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Soldier Honored During President Obama's State of the Union Address Fought Hard to Recover at Casa Colina Centers for Rehabilitation in Southern California


February 6, 2014 - Pomona, CA

As our country watched President Obama's State of the Union address last week in which we collectively honored Army Sgt. First Class Cory Remsburg for his tremendous personal sacrifice, no one was prouder than the staff at Casa Colina Centers for Rehabilitation in Pomona, CA. For 16 months, the Casa Colina team led Cory on his journey to reclaim his life following the traumatic brain injury (TBI) he suffered in Afghanistan when his squad was hit by an Improvised Explosive Device (IED).

"While the nation watched in awe of Cory's service to our country and sheer determination to not only survive but to thrive, we know that he is just one of hundreds of patients we serve every year with traumatic brain injuries, soldiers and civilians alike," said Felice Loverso, PhD, president and CEO at Casa Colina Centers for Rehabilitation, a sought-after destination for traumatic brain injury patients from all over the United States. "As was the case with Cory, we provide all of our patients with the opportunity to maximize their medical recovery and rehabilitation potential efficiently in an environment that recognizes their uniqueness, dignity and self-esteem."

"We consider the team of professionals at Casa Colina to be part of our family now," said Cory's father, Craig Remsburg of Gilbert, AZ, a retired military veteran himself. "The 16 months that Cory spent at Casa Colina was a difficult time for our family, especially since I was traveling back and forth to Arizona and could not be with him every day. I knew my son was struggling, but I also knew that his care was the best in the nation when it comes to traumatic brain injuries. Progress was slow but steady. The staff saw Cory as a unique individual, not just another TBI patient. They gave him his dignity back, and helped him learn to not only accept, but embrace, his 'new normal.' We are beyond grateful."

Cory's injury was sustained on his tenth deployment to Afghanistan. The IED blast launched his body into a nearby canal, where he was found underwater minutes later by his fellow Rangers and transported to a trauma hospital. His condition was so grave that the NATO surgical team didn't think he would survive. He was alive but in a coma, suffering at traumatic brain injury, an eye injury, two collapsed lungs, left arm paralysis, burns and damaged vocal chords. He was transported to a military hospital in Germany, then to two veterans' hospitals in the US. Three and half months later, Cory came out of his coma and was awarded a Bronze Star and Purple Heart. After 15 months, he was ready for another type of rigorous training -- residential rehabilitation at the Casa Colina Transitional Living Center.

Casa Colina is unmatched in the Western United States for its post-acute continuum of care for people with traumatic brain injury, spinal cord injury, stroke, multiple trauma, and more. The 20-acre medical and rehabilitation campus serves all stages of the continuum, from a state-of-the-art rehabilitation hospital for inpatient care, to a Transitional Living Center for short-term residential rehabilitation and day treatment, to a wide range of specialized outpatient services. For those individuals with TBI who need long-term care, Casa Colina also owns and operates two long-term residential care facilities in Southern California.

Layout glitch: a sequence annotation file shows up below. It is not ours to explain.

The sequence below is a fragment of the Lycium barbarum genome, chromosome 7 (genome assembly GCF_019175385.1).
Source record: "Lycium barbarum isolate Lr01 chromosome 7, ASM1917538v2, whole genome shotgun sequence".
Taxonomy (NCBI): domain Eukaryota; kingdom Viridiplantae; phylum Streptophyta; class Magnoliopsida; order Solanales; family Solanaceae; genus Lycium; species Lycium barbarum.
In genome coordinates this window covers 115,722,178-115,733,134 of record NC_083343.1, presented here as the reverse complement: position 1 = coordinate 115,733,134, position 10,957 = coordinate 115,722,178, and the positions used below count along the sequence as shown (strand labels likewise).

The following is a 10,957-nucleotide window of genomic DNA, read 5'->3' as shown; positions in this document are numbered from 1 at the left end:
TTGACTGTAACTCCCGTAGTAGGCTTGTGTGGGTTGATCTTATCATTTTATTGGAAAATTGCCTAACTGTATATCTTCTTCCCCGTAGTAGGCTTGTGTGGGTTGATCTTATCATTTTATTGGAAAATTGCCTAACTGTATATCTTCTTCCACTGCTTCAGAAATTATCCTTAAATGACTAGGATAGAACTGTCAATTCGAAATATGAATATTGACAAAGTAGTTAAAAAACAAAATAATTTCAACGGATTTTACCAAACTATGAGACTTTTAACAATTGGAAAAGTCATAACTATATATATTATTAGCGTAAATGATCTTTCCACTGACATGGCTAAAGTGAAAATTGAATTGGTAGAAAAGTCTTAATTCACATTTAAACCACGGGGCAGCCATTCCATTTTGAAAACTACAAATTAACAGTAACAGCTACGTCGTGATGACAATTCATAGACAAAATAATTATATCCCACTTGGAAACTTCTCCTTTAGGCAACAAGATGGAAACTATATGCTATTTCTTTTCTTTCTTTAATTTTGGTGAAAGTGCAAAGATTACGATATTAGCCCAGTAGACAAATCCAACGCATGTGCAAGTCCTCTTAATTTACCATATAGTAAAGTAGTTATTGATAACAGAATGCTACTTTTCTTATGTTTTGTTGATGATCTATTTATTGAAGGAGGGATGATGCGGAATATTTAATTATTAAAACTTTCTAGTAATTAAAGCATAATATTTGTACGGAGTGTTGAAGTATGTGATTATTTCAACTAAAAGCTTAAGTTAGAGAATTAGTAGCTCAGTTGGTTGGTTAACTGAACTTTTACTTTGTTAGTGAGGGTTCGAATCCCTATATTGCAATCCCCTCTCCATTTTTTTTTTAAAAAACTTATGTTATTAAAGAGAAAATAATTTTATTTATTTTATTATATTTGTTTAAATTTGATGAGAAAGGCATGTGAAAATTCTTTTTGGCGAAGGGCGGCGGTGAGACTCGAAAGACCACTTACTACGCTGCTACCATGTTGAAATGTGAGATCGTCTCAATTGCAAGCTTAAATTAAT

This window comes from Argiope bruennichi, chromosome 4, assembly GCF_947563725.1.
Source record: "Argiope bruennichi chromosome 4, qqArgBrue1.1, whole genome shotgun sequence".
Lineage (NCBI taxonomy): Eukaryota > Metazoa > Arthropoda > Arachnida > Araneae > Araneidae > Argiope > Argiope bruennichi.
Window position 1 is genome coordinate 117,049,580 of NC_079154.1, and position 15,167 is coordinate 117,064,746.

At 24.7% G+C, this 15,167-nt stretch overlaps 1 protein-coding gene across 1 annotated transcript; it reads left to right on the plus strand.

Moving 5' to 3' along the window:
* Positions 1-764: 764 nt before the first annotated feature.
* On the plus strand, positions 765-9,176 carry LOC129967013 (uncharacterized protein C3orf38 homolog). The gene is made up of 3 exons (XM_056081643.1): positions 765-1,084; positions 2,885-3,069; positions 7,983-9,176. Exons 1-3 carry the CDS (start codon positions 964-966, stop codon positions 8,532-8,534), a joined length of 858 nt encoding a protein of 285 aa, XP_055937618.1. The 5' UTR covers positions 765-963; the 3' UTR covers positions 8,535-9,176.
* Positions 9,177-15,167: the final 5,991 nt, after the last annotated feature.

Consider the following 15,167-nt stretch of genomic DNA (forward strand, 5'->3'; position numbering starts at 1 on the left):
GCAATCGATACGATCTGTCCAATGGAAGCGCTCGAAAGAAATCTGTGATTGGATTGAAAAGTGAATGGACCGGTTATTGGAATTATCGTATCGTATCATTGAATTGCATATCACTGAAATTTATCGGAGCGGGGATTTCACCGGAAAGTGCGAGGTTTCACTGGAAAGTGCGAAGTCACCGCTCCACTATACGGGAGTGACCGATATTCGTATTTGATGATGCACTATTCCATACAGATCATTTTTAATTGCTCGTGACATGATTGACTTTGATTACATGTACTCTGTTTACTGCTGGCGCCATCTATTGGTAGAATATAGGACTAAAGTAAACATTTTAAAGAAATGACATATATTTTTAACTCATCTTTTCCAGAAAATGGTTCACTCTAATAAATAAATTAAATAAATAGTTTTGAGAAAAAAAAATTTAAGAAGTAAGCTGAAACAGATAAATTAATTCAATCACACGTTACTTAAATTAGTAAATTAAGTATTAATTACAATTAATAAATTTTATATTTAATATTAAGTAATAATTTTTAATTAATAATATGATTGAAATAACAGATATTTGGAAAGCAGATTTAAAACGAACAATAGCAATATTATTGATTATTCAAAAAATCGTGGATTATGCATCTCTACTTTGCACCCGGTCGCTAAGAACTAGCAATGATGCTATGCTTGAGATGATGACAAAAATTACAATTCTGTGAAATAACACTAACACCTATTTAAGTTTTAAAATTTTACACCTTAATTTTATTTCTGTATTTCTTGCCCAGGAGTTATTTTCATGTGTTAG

In addition to Cory's story, examples of other patient stories include:

  • Husband and wife attorneys living in Los Angeles; husband has a traumatic brain injury as a result of a motorcycle accident.
  • A young man who has a snowboarding accident and suffered a TBI; now he's married, works for the Pomona Police Department, and has two children.
  • A construction superintendent who was overseeing a freeway renovation crew when he was struck by a semi-truck, resulting in a traumatic brain injury along with multiple fractures and other injuries.

About Casa Colina Centers for Rehabilitation

Casa Colina Centers for Rehabilitation was founded in 1936 in Chino, CA under the leadership of Frances Eleanor "Mother" Smith and other community leaders and physicians to provide rehabilitative care to children with polio. In the early 1950s when polio was at epidemic proportions, a plan was developed to build a new hospital in nearby Pomona, CA. In 1959, the new hospital was completed and Casa Colina expanded its medical and physical rehabilitation services to concentrate on treating people of all ages and disabilities resulting from neurological and/or orthopedic conditions. In recent years, Casa Colina has renovated its entire 20-acre Pomona campus to build a continuum of care unmatched in the Western United States. This includes a state-of-the-art acute rehabilitation hospital, outpatient center, post-acute residential rehabilitation center, children's services, adult day health care, specialized physician's clinics, diagnostic imaging, ambulatory surgery center, outdoor recreation program, and other highly specialized services. The new Casa Colina Medical Office Building opened on the campus in June 2013, and construction of a 31-bed medical surgical hospital addition is currently underway. For more information, please visit www.casacolina.org.

** For an interview with Casa Colina's President and CEO Felice Loverso, Ph.D., or physician Dr. Rick Adams, or Cory's father, please contact Stacey Doss, SDDPR, stacey@sddpr.com, 949-285-2362; or Stephanie Bradhurst, Casa Colina, sbradhurst@casacolina.org, 909-450-0127.

PRESS CONTACTS:

Stacey Doss
SDDPR
Email Contact
949-285-2362

Stephanie Bradhurst
Casa Colina
Email Contact
909-450-0127

MarketWire

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